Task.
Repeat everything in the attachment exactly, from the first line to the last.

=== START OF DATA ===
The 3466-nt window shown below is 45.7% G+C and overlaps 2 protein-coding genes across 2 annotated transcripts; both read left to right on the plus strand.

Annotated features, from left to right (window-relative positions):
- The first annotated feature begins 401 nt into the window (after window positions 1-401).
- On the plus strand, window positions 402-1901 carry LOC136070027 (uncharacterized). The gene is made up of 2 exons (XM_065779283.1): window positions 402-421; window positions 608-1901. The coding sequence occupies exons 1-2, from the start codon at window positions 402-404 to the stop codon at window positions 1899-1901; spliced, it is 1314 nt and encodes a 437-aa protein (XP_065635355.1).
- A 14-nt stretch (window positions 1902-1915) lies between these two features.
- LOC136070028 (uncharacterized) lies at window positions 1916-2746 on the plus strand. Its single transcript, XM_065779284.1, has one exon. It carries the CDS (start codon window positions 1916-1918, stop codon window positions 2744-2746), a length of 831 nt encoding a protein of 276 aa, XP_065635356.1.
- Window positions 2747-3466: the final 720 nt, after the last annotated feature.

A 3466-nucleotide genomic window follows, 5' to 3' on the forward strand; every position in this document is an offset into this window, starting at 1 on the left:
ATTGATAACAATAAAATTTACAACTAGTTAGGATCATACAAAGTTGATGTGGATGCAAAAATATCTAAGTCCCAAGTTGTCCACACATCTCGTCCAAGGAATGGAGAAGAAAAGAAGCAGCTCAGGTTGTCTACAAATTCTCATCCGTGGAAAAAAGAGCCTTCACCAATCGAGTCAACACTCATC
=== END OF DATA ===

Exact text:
The 3466-nt window shown below is 45.7% G+C and overlaps 2 protein-coding genes across 2 annotated transcripts; both read left to right on the plus strand.

Annotated features, from left to right (window-relative positions):
- The first annotated feature begins 401 nt into the window (after window positions 1-401).
- On the plus strand, window positions 402-1901 carry LOC136070027 (uncharacterized). The gene is made up of 2 exons (XM_065779283.1): window positions 402-421; window positions 608-1901. The coding sequence occupies exons 1-2, from the start codon at window positions 402-404 to the stop codon at window positions 1899-1901; spliced, it is 1314 nt and encodes a 437-aa protein (XP_065635355.1).
- A 14-nt stretch (window positions 1902-1915) lies between these two features.
- LOC136070028 (uncharacterized) lies at window positions 1916-2746 on the plus strand. Its single transcript, XM_065779284.1, has one exon. It carries the CDS (start codon window positions 1916-1918, stop codon window positions 2744-2746), a length of 831 nt encoding a protein of 276 aa, XP_065635356.1.
- Window positions 2747-3466: the final 720 nt, after the last annotated feature.

A 3466-nucleotide genomic window follows, 5' to 3' on the forward strand; every position in this document is an offset into this window, starting at 1 on the left:
ATTGATAACAATAAAATTTACAACTAGTTAGGATCATACAAAGTTGATGTGGATGCAAAAATATCTAAGTCCCAAGTTGTCCACACATCTCGTCCAAGGAATGGAGAAGAAAAGAAGCAGCTCAGGTTGTCTACAAATTCTCATCCGTGGAAAAAAGAGCCTTCACCAATCGAGTCAACACTCATC